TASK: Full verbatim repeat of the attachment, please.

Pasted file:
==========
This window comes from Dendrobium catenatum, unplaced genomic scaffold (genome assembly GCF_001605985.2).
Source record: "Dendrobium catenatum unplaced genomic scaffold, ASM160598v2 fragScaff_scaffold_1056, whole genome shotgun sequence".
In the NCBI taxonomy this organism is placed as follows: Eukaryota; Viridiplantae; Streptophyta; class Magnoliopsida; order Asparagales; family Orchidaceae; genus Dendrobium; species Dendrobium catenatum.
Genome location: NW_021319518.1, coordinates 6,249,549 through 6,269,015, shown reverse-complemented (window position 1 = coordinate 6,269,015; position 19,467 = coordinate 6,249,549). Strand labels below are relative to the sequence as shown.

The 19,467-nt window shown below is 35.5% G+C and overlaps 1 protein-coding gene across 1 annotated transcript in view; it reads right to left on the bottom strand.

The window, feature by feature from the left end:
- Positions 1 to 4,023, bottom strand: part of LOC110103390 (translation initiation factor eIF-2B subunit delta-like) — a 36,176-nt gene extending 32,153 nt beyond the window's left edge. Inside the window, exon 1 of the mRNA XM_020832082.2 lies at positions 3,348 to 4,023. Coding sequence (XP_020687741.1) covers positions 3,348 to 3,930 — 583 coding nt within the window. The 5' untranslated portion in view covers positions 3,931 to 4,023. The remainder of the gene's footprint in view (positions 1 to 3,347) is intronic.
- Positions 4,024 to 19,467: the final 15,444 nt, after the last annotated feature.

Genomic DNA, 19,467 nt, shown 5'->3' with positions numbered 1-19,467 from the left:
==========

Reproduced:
This window comes from Dendrobium catenatum, unplaced genomic scaffold (genome assembly GCF_001605985.2).
Source record: "Dendrobium catenatum unplaced genomic scaffold, ASM160598v2 fragScaff_scaffold_1056, whole genome shotgun sequence".
In the NCBI taxonomy this organism is placed as follows: Eukaryota; Viridiplantae; Streptophyta; class Magnoliopsida; order Asparagales; family Orchidaceae; genus Dendrobium; species Dendrobium catenatum.
Genome location: NW_021319518.1, coordinates 6,249,549 through 6,269,015, shown reverse-complemented (window position 1 = coordinate 6,269,015; position 19,467 = coordinate 6,249,549). Strand labels below are relative to the sequence as shown.

The 19,467-nt window shown below is 35.5% G+C and overlaps 1 protein-coding gene across 1 annotated transcript in view; it reads right to left on the bottom strand.

The window, feature by feature from the left end:
- Positions 1 to 4,023, bottom strand: part of LOC110103390 (translation initiation factor eIF-2B subunit delta-like) — a 36,176-nt gene extending 32,153 nt beyond the window's left edge. Inside the window, exon 1 of the mRNA XM_020832082.2 lies at positions 3,348 to 4,023. Coding sequence (XP_020687741.1) covers positions 3,348 to 3,930 — 583 coding nt within the window. The 5' untranslated portion in view covers positions 3,931 to 4,023. The remainder of the gene's footprint in view (positions 1 to 3,347) is intronic.
- Positions 4,024 to 19,467: the final 15,444 nt, after the last annotated feature.

Genomic DNA, 19,467 nt, shown 5'->3' with positions numbered 1-19,467 from the left: